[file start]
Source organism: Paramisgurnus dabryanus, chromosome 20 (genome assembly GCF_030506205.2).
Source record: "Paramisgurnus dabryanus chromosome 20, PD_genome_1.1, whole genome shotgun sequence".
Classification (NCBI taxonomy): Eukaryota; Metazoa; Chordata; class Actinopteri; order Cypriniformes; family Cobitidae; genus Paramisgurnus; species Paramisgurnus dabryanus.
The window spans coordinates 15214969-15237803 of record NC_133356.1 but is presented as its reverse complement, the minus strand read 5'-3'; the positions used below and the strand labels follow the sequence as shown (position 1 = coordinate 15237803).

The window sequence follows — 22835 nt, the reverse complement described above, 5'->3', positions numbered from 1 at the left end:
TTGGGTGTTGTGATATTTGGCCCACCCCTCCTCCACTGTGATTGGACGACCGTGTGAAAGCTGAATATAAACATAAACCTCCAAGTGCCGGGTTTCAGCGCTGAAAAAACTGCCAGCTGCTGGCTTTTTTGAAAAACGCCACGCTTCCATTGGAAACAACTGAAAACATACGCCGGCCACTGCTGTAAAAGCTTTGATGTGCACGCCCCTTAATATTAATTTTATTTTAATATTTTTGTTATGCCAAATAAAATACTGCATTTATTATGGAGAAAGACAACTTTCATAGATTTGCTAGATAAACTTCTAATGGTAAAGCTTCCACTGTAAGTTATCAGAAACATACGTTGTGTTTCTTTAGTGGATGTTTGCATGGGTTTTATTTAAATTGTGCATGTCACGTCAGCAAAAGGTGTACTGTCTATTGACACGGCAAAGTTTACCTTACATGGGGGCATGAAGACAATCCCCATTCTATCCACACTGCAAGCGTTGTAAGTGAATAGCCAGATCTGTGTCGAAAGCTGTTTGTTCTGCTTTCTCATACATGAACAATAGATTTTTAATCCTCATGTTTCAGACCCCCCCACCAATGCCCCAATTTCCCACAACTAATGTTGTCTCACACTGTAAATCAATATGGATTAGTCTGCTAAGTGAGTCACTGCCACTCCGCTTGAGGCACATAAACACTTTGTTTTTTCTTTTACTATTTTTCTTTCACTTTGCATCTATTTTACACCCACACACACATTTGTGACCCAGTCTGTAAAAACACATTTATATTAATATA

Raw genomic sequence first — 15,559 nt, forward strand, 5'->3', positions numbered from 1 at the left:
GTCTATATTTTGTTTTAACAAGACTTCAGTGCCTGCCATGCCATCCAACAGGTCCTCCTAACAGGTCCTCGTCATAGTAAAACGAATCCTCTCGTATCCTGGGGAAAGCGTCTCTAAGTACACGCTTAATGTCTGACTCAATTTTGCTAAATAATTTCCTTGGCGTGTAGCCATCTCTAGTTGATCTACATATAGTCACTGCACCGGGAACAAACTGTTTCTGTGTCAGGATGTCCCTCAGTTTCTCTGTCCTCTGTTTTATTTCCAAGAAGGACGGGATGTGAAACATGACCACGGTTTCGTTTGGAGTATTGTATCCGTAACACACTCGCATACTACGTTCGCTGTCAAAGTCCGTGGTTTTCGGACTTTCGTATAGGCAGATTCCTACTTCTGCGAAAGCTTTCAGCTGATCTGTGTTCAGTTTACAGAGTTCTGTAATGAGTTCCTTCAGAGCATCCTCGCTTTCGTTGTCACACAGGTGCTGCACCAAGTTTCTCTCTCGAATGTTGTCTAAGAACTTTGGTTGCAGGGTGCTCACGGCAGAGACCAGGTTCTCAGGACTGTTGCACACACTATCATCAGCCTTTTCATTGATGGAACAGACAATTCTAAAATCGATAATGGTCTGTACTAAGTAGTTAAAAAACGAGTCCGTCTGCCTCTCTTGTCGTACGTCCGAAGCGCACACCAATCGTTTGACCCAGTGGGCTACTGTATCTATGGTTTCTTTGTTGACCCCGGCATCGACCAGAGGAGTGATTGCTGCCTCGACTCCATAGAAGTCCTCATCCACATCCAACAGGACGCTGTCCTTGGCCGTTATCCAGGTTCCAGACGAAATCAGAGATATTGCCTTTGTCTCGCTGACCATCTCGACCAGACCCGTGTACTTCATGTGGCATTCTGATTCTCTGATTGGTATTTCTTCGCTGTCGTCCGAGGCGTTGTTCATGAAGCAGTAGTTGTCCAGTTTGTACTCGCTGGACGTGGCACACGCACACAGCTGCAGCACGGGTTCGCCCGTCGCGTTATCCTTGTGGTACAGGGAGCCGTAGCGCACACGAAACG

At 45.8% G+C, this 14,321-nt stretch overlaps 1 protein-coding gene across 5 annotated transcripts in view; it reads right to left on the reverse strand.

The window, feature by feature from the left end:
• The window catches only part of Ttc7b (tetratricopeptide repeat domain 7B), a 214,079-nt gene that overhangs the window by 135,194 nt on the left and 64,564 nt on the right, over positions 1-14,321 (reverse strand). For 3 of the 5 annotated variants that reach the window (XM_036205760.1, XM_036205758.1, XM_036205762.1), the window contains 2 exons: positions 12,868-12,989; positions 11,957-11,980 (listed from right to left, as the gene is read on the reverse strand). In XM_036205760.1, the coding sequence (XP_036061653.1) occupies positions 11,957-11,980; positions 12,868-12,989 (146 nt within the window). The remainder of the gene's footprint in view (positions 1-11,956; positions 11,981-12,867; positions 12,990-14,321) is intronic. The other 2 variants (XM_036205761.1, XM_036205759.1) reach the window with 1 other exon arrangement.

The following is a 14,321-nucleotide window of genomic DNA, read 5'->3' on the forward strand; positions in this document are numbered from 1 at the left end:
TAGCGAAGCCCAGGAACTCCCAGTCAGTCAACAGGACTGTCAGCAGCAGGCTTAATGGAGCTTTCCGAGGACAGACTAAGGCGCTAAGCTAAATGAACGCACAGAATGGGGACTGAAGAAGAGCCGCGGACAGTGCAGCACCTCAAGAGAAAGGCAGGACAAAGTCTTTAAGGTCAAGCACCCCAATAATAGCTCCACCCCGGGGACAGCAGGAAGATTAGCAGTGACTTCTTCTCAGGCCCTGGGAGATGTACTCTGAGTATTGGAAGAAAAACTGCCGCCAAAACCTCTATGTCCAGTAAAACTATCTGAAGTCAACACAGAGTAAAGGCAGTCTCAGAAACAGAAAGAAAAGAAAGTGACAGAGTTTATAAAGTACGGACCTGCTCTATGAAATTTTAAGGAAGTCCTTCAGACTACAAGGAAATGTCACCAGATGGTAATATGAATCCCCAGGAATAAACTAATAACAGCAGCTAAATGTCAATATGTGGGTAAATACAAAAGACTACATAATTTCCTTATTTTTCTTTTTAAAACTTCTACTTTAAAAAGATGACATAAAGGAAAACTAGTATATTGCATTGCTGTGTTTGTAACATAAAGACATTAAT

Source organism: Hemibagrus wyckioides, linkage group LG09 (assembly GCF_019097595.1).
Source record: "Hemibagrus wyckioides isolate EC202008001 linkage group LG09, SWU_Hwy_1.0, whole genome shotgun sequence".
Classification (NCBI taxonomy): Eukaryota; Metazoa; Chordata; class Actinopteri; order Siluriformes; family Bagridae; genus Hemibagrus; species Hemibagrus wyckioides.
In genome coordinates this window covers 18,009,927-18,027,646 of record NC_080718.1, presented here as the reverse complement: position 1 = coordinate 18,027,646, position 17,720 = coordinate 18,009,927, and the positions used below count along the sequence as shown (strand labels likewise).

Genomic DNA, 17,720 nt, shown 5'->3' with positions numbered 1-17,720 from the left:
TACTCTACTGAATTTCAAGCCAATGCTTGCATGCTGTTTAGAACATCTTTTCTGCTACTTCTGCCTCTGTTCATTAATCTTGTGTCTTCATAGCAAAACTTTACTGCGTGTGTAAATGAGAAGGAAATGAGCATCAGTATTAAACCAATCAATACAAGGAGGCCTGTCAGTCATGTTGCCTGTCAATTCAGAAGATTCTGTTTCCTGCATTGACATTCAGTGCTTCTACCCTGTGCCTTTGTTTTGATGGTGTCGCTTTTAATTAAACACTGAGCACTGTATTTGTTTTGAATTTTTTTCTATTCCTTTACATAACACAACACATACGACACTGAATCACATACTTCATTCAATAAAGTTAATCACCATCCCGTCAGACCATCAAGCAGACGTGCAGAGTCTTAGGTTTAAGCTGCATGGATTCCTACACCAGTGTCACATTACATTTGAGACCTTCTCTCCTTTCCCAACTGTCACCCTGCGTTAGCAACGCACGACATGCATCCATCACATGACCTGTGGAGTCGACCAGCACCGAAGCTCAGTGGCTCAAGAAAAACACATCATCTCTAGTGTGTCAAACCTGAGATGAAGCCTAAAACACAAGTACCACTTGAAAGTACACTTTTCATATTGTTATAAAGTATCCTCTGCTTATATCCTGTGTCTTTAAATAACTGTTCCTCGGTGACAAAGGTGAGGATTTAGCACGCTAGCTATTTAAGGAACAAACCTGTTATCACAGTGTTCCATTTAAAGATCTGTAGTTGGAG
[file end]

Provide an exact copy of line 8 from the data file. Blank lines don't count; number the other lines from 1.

GTCTATATTTTGTTTTAACAAGACTTCAGTGCCTGCCATGCCATCCAACAGGTCCTCCTAACAGGTCCTCGTCATAGTAAAACGAATCCTCTCGTATCCTGGGGAAAGCGTCTCTAAGTACACGCTTAATGTCTGACTCAATTTTGCTAAATAATTTCCTTGGCGTGTAGCCATCTCTAGTTGATCTACATATAGTCACTGCACCGGGAACAAACTGTTTCTGTGTCAGGATGTCCCTCAGTTTCTCTGTCCTCTGTTTTATTTCCAAGAAGGACGGGATGTGAAACATGACCACGGTTTCGTTTGGAGTATTGTATCCGTAACACACTCGCATACTACGTTCGCTGTCAAAGTCCGTGGTTTTCGGACTTTCGTATAGGCAGATTCCTACTTCTGCGAAAGCTTTCAGCTGATCTGTGTTCAGTTTACAGAGTTCTGTAATGAGTTCCTTCAGAGCATCCTCGCTTTCGTTGTCACACAGGTGCTGCACCAAGTTTCTCTCTCGAATGTTGTCTAAGAACTTTGGTTGCAGGGTGCTCACGGCAGAGACCAGGTTCTCAGGACTGTTGCACACACTATCATCAGCCTTTTCATTGATGGAACAGACAATTCTAAAATCGATAATGGTCTGTACTAAGTAGTTAAAAAACGAGTCCGTCTGCCTCTCTTGTCGTACGTCCGAAGCGCACACCAATCGTTTGACCCAGTGGGCTACTGTATCTATGGTTTCTTTGTTGACCCCGGCATCGACCAGAGGAGTGATTGCTGCCTCGACTCCATAGAAGTCCTCATCCACATCCAACAGGACGCTGTCCTTGGCCGTTATCCAGGTTCCAGACGAAATCAGAGATATTGCCTTTGTCTCGCTGACCATCTCGACCAGACCCGTGTACTTCATGTGGCATTCTGATTCTCTGATTGGTATTTCTTCGCTGTCGTCCGAGGCGTTGTTCATGAAGCAGTAGTTGTCCAGTTTGTACTCGCTGGACGTGGCACACGCACACAGCTGCAGCACGGGTTCGCCCGTCGCGTTATCCTTGTGGTACAGGGAGCCGTAGCGCACACGAAACG